In this picture there are two things to notice:

- Consider all translates of the line through \((0,0)\) and \((10,14)\) that go through some lattice point. \((2,3)\) lies on the translate closest to the original.
- The vectors \((2,3)\) and \((5,7)\) span a parallelogram of volume 1.

These are no accidents. \((2,3)\) and \((5,7)\) form a lattice basis. And the task of finding a lattice transformation to the standard basis is equivalent to finding a lattice basis. Let us make these notions precise.

## Lattice Bases

Recall that a *lattice transformation* \(f:\mathbb{R}^d\rightarrow\mathbb{R}^d\) is an affine isomorphism that, when restricted to the integer lattice \(\mathbb{Z}^d\), induces a bijection (i.e., a 1-to-1 and onto map) on the integer lattice \(f|_{\mathbb{Z}^d}: {\mathbb{Z}^d} \rightarrow {\mathbb{Z}^d}\). Now, a *lattice basis* is a set \(a_1,\ldots,a_d\in\mathbb{Z}^d\) of linearly independent integer vectors such that for every \(z\in\mathbb{Z}^d\) there exist *integers* \(\lambda_1,\ldots,\lambda_d\in\mathbb{Z}\) such that \[\sum_{i=1}^d \lambda_i a_i = z.\]

These notions are closely related. For linearly independent integer vectors \(a_1,\ldots,a_d\in\mathbb{Z}^d\) the following are equivalent:

- \(a_1,\ldots,a_d\) form a lattice basis.
- There exists a lattice transformation \(f\) such that \(f(a_i)=e_i\) for \(i=1,\ldots,d\) where \(e_i\) are the standard unit vectors.
- The fundamental parallelepiped \(\Pi_{a_1,\ldots,a_d}\) contains exactly one lattice point \(z\in\mathbb{Z}^d\)

*fundamental parallelepiped*\(\Pi_{a_1,\ldots,a_d}\) spanned by \(a_1,\ldots,a_d\) is the set

The crucial ingredient to the proof of the above equivalences is the following theorem.

**Theorem.** Let \(a_1,\ldots,a_d\in\mathbb{Z}^d\) be linearly independent integer vectors. Let \(A=(a_1 \; \ldots \;a_d)\) be the matrix with the \(a_i\) as columns. Then \[L(\Pi_{a_1,\ldots,a_d}) = \text{Volume}(\Pi_{a_1,\ldots,a_d}) = |\det(A)|.\]

Now, as we will see, it is always the case that the lattice point count *approximates* the volume in a certain sense. But for fundamental parallelepipeds we have *equality* here! The reason is the following.

**Sketch of Proof.** First of all we make the approximation argument a bit more precise, by arguing that

\[\lim_{k\rightarrow\infty} \frac{1}{2^{kd}}|\frac{1}{2^k}\mathbb{Z}^d \cap \Pi_{a_1,\ldots,a_d}| = Volume(\Pi_{a_1,\ldots,a_d}).\]

Instead of counting lattice points in some set \(X\), we can also measure the volume of a set of unit cubes, that each have one of these lattice points at their center. Intuitively, this is a rough approximation of the volume of the set.

Next, we refine this approximation in the following way. We refine the lattice \(\mathbb{Z}^d\) by scaling it by \(\frac{1}{2}\). Now we play the same game with the cubes, measuring the volume of a set of cubes, each with one of the lattice points in \(X\) at its center. To make sure that the cubes don’t overlap we have to scale their sidelengths by \(\frac{1}{2}\) as well, which scales their volume by \(\frac{1}{2^d}\).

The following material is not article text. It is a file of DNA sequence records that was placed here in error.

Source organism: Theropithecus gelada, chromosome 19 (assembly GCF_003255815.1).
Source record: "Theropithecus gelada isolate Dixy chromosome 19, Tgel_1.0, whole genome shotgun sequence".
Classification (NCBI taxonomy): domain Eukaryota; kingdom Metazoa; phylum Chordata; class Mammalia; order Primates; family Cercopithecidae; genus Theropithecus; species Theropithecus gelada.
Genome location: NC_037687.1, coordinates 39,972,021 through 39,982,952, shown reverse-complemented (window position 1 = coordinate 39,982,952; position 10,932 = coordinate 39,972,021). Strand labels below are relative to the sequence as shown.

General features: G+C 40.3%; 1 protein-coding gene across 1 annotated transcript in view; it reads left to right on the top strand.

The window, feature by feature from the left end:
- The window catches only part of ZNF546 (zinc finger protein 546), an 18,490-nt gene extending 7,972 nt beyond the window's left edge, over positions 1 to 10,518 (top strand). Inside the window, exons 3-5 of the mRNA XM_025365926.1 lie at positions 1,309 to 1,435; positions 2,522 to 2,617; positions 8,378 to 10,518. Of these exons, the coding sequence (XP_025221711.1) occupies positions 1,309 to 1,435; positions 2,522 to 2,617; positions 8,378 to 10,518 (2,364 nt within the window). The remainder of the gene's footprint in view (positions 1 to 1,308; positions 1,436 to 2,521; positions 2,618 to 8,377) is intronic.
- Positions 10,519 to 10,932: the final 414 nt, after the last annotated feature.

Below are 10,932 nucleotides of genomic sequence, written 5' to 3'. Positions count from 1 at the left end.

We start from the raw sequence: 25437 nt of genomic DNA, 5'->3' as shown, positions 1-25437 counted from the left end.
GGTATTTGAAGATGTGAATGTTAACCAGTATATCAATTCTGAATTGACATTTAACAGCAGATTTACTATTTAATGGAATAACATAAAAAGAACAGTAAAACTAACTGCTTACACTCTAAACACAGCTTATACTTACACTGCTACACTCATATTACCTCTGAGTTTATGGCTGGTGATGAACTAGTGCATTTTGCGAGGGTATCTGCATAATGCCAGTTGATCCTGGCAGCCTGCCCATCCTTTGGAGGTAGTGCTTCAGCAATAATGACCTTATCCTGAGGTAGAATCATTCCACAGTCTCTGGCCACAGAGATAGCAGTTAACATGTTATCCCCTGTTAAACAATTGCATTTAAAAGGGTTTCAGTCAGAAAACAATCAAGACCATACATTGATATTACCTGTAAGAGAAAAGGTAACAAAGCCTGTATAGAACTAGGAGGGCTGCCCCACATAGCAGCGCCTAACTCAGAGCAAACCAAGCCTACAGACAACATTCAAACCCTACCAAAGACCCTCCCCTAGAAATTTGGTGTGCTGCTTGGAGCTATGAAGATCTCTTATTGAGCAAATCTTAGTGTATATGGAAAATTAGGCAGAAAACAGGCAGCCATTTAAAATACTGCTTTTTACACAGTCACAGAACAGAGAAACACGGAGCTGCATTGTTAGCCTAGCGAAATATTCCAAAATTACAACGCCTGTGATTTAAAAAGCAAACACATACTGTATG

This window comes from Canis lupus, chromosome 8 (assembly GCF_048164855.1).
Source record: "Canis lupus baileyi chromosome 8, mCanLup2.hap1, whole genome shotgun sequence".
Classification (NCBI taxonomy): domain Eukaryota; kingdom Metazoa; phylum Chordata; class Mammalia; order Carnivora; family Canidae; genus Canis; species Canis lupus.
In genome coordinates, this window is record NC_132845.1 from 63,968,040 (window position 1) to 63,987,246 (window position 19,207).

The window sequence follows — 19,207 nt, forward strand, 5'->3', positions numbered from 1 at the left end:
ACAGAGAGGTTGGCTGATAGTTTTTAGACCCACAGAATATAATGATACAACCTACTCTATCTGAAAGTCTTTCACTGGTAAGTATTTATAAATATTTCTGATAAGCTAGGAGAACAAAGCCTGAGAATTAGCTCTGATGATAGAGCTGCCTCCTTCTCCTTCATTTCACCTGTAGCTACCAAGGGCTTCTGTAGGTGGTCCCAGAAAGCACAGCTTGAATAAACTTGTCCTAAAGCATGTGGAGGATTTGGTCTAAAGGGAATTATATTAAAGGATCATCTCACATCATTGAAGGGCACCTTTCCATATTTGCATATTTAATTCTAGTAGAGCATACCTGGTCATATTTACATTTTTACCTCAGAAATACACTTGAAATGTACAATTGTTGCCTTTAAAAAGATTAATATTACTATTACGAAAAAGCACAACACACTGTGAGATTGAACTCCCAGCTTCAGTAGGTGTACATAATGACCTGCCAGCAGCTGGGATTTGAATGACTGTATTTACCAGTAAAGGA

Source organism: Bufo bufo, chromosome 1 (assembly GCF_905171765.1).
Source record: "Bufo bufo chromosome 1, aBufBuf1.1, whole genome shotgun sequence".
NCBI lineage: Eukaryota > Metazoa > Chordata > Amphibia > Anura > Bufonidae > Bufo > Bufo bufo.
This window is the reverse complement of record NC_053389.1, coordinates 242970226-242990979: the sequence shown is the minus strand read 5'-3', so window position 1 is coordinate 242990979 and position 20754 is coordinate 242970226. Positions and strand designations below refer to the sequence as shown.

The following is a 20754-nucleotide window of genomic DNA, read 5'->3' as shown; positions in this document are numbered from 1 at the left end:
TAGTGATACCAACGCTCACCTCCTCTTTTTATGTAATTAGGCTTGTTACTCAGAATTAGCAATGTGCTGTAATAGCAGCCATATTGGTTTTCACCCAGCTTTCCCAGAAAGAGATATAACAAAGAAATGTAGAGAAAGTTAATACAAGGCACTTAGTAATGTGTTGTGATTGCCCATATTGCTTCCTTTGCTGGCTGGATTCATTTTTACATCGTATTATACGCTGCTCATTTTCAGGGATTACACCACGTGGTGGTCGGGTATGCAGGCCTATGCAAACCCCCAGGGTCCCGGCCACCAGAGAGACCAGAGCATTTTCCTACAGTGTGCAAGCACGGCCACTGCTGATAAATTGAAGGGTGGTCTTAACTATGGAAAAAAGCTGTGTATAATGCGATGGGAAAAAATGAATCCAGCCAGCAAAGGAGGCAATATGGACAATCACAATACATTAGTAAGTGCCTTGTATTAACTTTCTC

If we continue in this fashion, we our cube set in the \(k\)th step will have volume \(\frac{1}{2^{kd}}|\frac{1}{2^k}\mathbb{Z}^d \cap \Pi_{a_1,\ldots,a_d}|\). And we can see that the volume of this cube set approximates the volume of the parallelepiped, in the same way that the number of pixels, multiplied by the area of a pixel, will approximate the area of a parallelogram drawn on a (very high resolution) computer screen.

So far, this works for all polytopes, not just for the parallelepiped. But now comes the curcial property of the fundamental parallelepiped.

\[ L(k\cdot\Pi_{a_1,\ldots,a_d}) = k^d \cdot L(\Pi_{a_1,\ldots,a_d}) \]

The reason is simply that **we can tile the \(k\)-th dilate of \(\Pi_{a_1,\ldots,a_d}\) by \(k^d\) integral translates of \(\Pi_{a_1,\ldots,a_d}\)**. Because these are integral translates, they all contain the same number of lattice points as the original fundamental parallelepiped.

Now all we have to observe is that refining the lattice is the same as dilating our parallelepiped. Then, our proof is simply this:

\[ L(\Pi_{a_1,\ldots,a_d}) =\lim_{k\rightarrow\infty} \frac{1}{2^{kd}} L(2^k\cdot \Pi_{a_1,\ldots,a_d}) = \lim_{k\rightarrow\infty} \frac{1}{2^{kd}} |\frac{1}{2^k}\mathbb{Z}^d \cap \Pi_{a_1,\ldots,a_d}| = \text{Volume}(\Pi_{a_1,\ldots,a_d}).\]

## Conclusion

After this detour, let us finally put our reciprocity theorem in the non-relatively prime case together.

Using our lattice transformation, we have seen that \[L(\text{conv}( \;(0,0,0), \; (0,b,c) ,\; (a,b,c) \; )) = L(\text{conv}( \;(0,0,0), \; (0,0,\text{gcd}(b,c)) ,\; (a,0,\text{gcd}(b,c)) \; ))\]

Using our formula from the last lecture, we conclude that

\[L(\text{conv}( \;(0,0,0), \; (0,0,\text{gcd}(b,c)) ,\; (a,0,\text{gcd}(b,c)) \; )) = \frac{(a+1)\text{gcd}(b,c) + \text{gcd}(a,b,c) + 1}{2}\]

We now have to adjust for the fact that the pyramids \(\hat{P}_{a,b;c}\) are half open. In particular, the two "rectangular" sides have been removed (when intersecting half open pyramids). This gives us

\[ L(\hat{P}_{a,b;c}\cap \hat{P}_{a,c;b}) = \frac{(a+1)\text{gcd}(b,c) + \text{gcd}(a,b,c) + 1}{2} - a - \text{gcd}(b,c) - 1\]

which simplifies to

\[ L(\hat{P}_{a,b;c}\cap \hat{P}_{a,c;b}) = \frac{1}{2}\left((\text{gcd}(b,c) -2) a - \text{gcd}(b,c) + \text{gcd}(a,b,c) -1\right).\]

These observations also allow us to compute the number of lattice points on the diagonal

\[ L(\hat{P}_{a,b;c}\cap \hat{P}_{a,c;b} \cap \hat{P}_{b,c;a}) = \text{gcd}(a,b,c) -1. \]

Now we can out all of these formulas together by applying inclusion-exclusion.

\[ \begin{eqnarray} (a-1)(b-1)(c-1) & = & L(\hat{P}_{a,b;c}) + L(\hat{P}_{a,c;b}) + L(\hat{P}_{b,c;a}) \\ && - L(\hat{P}_{a,b;c}\cap \hat{P}_{a,c;b}) - L(\hat{P}_{a,b;c}\cap \hat{P}_{b,c;a}) - L(\hat{P}_{a,c;b}\cap \hat{P}_{b,c;a}) \\ && + L(\hat{P}_{a,b;c}\cap \hat{P}_{a,c;b} \cap \hat{P}_{b,c;a}) \end{eqnarray} \]

This yields

And all of this, just because we fit three pyramids together to form a quader!

While the first two lectures focused on two examples of how visualizing numbers can yield actual formulas, we are going to start with some theory in the next lecture and talk about polytopes. So you do not have to worry: the next lecture is *not* about \(\sum_k k^3\)! Here is another question, though:

Can you work out the classic formula for \(\sum_k k^d\) by putting \(d\) pyramids over a \(d-1\) cube together?